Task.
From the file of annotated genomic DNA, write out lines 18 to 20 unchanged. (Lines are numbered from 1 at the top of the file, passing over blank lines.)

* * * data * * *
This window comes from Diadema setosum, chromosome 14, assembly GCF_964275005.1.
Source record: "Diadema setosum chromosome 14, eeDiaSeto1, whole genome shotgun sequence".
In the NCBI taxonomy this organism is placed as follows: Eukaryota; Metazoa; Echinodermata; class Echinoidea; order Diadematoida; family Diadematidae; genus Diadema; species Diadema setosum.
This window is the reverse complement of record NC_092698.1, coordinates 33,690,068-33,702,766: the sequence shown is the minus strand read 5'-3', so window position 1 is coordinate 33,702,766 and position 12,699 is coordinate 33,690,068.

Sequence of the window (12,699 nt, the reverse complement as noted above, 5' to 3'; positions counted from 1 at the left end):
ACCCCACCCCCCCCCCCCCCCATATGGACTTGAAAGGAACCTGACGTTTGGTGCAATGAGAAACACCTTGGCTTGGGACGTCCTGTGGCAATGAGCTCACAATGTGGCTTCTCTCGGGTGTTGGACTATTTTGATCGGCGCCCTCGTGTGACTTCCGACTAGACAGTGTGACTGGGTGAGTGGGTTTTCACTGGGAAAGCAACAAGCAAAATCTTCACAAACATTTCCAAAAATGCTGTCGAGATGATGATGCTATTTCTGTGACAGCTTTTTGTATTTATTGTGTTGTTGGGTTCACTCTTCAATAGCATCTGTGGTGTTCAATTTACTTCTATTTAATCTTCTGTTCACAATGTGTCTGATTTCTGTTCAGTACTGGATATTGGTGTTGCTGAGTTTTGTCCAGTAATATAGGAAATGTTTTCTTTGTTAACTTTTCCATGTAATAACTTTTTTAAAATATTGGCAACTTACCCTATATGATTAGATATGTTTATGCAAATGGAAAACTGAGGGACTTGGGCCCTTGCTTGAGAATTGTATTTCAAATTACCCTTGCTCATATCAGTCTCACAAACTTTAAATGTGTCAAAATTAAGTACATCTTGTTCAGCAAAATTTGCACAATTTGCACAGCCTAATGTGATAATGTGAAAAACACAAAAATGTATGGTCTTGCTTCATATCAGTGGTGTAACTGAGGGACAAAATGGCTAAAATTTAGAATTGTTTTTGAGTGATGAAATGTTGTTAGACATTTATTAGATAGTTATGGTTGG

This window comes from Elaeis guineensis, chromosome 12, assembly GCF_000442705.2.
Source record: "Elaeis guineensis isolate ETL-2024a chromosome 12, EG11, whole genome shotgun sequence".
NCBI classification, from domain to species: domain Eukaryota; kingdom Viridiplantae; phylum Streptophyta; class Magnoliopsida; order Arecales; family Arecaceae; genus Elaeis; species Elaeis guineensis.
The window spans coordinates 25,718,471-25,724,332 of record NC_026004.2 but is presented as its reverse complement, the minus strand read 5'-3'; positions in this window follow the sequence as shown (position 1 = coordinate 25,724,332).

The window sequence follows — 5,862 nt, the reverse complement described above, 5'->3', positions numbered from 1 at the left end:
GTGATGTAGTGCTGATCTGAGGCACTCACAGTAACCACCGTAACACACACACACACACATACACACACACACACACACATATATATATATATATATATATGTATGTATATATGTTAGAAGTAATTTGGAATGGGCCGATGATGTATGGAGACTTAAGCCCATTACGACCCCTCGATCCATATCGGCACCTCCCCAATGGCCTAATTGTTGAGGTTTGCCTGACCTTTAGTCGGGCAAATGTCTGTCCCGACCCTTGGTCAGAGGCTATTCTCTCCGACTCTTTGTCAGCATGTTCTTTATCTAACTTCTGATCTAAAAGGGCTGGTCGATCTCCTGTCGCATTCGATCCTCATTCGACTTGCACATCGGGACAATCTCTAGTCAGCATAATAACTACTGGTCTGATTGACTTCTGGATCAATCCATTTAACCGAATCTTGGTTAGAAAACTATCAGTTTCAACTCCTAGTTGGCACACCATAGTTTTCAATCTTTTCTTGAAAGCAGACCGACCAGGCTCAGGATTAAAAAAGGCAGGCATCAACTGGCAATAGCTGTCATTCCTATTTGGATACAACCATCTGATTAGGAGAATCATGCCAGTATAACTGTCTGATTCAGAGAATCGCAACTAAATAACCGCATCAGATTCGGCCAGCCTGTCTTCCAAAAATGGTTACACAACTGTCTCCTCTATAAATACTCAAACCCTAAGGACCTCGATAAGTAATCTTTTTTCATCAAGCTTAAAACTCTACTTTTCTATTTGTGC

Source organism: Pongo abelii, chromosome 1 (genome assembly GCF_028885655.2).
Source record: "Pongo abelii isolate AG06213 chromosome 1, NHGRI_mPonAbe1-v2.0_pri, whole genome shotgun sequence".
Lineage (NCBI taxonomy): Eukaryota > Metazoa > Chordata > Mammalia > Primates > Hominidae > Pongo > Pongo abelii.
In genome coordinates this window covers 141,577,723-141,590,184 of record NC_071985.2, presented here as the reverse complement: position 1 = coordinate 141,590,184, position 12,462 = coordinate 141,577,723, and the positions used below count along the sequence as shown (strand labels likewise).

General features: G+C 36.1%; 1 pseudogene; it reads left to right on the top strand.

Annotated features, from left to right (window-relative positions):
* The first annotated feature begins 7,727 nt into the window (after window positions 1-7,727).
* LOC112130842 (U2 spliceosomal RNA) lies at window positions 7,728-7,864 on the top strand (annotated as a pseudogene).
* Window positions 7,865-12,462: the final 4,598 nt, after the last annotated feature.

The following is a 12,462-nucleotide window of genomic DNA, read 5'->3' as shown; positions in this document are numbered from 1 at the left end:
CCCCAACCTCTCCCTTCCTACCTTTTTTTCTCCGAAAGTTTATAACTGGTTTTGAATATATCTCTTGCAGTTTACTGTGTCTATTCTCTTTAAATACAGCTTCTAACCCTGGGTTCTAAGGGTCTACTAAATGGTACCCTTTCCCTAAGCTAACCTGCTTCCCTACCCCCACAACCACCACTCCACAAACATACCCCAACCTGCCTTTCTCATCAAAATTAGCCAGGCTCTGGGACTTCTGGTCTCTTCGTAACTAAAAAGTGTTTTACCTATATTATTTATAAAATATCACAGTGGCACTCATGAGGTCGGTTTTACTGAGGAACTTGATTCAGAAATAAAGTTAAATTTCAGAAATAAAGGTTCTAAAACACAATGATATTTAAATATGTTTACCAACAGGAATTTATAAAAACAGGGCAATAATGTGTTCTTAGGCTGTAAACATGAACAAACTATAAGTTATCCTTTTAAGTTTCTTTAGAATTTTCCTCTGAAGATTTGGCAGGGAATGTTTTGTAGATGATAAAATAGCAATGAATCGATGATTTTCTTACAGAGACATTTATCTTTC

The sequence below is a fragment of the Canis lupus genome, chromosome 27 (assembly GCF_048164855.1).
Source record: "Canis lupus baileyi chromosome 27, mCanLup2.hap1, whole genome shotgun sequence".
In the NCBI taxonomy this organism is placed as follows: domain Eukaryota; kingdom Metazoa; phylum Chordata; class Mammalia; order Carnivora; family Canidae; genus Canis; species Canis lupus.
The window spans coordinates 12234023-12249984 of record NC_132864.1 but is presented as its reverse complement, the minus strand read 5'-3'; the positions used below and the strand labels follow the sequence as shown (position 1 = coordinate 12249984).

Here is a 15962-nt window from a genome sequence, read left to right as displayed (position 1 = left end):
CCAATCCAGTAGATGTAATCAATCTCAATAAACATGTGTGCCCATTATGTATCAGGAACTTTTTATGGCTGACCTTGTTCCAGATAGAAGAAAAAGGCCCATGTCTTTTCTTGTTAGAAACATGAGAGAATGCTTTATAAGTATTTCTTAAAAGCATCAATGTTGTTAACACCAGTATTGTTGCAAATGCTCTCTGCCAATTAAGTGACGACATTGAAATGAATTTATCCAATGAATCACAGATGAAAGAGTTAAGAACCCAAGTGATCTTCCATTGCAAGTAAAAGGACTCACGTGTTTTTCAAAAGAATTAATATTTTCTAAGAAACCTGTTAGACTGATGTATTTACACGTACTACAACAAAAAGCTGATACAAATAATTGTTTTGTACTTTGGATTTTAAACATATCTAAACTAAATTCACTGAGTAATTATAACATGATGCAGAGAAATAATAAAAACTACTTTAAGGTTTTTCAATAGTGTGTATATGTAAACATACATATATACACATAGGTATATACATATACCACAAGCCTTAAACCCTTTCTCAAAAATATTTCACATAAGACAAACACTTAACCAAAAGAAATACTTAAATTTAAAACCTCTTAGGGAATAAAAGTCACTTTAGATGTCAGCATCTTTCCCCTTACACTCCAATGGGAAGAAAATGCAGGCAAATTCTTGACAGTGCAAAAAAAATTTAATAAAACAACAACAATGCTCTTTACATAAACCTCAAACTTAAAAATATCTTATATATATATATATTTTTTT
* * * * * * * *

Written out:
Annotated features, from left to right (window-relative positions):
* The first annotated feature begins 7,727 nt into the window (after window positions 1-7,727).
* LOC112130842 (U2 spliceosomal RNA) lies at window positions 7,728-7,864 on the top strand (annotated as a pseudogene).